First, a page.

4. Nothing Else Attested. A point of doctrine or discipline can be said to be kept by the whole Church at a given time in its history if between that time and the Apostolic age there is no decision coming from any authorized hierarchical authority attesting to the existence of a contrary belief or practice. This could only be the authority of an ecumenical council or the Holy See; the decisions of local synods would not be enough to affirm that something was “always maintained” in the universal Church since these synods are limited in scope of time and space. A great example of this is infant baptism. Despite that is it not clearly attested in the 3rd century, there exists no authoritative opinions contrary to the practice from the Apostolic age till that time. Therefore we presume such practices to be Apostolic and held by the entire Church.
5. Lack of Controversy. A point of doctrine or discipline can be said to be kept by the whole Church if during the same time the point in question was never contested in the name of a contrary tradition by any of the apostolic churches. If there has been a dispute, it needs to be examined whether this led to the recognition of two parallel traditions (as in the Quartodeciman quarrel between Polycarp and Pope Anicetus), or whether it led to one tradition being rejected, as in the case of the baptismal controversy between Pope Stephen and St. Cyprian, which was resolved in favor of the pope. When the point in question is contested only by groups or individuals out of communion with the apostolic churches, the possibility of an unbroken tradition is not thereby called into question, as certain points of dogma are always questioned by heretics.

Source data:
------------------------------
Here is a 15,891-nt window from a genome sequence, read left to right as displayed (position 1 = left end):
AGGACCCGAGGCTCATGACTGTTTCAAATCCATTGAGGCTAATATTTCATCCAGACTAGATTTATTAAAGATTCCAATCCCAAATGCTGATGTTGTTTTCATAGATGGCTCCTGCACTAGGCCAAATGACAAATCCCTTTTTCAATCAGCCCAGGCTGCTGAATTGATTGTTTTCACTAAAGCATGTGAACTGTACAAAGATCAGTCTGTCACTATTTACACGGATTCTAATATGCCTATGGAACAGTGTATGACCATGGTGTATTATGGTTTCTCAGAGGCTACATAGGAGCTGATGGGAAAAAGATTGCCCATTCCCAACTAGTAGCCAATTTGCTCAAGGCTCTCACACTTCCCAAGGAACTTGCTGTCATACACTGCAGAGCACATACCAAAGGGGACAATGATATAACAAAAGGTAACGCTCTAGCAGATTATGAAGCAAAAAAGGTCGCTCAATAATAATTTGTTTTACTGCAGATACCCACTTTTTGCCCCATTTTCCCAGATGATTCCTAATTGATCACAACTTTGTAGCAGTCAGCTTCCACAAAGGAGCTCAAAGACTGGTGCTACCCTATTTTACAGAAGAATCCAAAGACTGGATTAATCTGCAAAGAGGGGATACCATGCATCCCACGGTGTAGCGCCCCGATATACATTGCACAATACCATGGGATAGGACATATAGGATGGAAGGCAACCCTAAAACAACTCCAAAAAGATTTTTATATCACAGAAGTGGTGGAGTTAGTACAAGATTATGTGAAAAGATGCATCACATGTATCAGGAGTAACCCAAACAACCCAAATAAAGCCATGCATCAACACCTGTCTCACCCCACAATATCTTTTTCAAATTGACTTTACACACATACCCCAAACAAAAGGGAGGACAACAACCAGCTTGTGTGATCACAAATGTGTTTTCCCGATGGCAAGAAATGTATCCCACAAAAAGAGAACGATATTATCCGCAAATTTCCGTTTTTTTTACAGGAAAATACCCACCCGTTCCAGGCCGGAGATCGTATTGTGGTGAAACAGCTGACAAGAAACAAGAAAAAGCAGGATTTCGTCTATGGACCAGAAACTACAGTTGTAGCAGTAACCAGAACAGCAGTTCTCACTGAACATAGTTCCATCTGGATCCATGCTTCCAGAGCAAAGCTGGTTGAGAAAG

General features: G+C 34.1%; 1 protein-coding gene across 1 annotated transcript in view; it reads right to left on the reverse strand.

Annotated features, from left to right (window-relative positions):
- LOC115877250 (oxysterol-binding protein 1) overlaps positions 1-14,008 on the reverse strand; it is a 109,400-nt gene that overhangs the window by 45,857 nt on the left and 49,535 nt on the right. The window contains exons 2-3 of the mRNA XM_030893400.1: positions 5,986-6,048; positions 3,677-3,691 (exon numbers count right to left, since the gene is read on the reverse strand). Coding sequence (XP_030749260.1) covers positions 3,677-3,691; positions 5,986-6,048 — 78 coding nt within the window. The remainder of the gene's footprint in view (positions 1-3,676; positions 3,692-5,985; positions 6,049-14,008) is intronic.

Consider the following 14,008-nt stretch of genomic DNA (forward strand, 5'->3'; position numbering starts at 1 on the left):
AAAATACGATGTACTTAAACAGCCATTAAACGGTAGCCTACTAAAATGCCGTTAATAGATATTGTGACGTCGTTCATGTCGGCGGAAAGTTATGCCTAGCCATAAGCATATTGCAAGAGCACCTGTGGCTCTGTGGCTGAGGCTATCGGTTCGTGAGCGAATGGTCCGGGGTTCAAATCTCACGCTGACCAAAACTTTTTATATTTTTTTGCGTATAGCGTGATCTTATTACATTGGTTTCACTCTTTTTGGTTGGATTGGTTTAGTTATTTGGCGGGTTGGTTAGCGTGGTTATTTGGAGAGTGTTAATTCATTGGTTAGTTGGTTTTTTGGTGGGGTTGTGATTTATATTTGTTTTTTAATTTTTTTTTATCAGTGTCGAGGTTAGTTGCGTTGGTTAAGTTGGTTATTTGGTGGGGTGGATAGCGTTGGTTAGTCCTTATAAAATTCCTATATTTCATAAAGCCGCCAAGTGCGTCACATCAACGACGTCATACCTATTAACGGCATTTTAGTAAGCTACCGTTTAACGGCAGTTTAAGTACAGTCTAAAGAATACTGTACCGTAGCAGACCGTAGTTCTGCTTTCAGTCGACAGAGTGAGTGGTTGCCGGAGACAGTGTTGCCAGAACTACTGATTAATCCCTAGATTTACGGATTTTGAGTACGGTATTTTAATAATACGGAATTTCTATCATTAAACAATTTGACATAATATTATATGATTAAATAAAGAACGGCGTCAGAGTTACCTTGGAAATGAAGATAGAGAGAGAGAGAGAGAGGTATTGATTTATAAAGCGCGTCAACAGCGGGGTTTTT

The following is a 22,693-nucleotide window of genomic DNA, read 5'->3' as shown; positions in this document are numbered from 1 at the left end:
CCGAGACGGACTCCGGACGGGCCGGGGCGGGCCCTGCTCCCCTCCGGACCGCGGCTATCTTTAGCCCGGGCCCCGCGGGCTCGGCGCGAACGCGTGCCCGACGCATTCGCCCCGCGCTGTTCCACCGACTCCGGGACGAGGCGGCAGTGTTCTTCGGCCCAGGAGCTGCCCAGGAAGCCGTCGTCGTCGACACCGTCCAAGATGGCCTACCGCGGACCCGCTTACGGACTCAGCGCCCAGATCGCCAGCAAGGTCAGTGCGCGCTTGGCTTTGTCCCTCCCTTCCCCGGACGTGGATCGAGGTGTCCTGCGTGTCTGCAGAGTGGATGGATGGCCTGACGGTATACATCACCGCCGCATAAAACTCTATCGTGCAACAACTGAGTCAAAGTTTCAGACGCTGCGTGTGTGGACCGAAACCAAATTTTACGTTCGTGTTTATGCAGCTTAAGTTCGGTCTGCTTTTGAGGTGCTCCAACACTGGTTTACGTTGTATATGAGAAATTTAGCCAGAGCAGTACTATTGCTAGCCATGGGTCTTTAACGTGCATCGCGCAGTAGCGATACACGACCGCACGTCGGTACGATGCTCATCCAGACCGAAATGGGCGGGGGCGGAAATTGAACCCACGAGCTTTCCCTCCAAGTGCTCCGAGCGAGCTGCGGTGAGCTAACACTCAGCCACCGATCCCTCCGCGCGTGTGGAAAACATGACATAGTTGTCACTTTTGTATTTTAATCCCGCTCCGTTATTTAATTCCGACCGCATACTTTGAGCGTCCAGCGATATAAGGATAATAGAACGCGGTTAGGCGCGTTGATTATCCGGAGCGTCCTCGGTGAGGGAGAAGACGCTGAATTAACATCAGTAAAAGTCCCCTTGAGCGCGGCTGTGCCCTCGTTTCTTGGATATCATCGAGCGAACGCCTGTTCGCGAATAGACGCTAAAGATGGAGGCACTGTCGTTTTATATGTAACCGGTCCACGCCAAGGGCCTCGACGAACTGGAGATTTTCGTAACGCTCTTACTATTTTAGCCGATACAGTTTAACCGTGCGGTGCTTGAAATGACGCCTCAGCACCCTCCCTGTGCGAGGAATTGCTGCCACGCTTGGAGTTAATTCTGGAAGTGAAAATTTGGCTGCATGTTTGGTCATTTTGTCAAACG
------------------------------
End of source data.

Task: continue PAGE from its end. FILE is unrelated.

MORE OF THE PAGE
If we follow these principles in applying the Vincentian Canon, we see that we do not wind up with the dilemma Chillingworth proposed. Rather, as Newman explained in his famous Essay, we are able to delineate a clear and uniform testimony from antiquity running like a golden thread throughout the ages of the Church, providing a clear consensus as to what is and is not part of the Deposit of Faith. There is clearly no analogy between the very real dilemma of the disunity of Protestant sects and the alleged “popes against popes” accusation of Chillingworth.
(1) Thomas Birch, The Works of W. Chillingworth (Hooker: Princeton University, 1840), 194
(2) St. Vincent of Lerins, Commonitorium, 2
(4) St. Irenaues, Adversus Haereses, III,2,1.
Phillip Campbell, “Criteria for Applying the Vincentian Canon,” Unam Sanctam Catholicam, September 30, 2014. Available online at https://www.unamsanctamcatholicam.com/2022/12/criteria-for-applying-the-vincentian-canon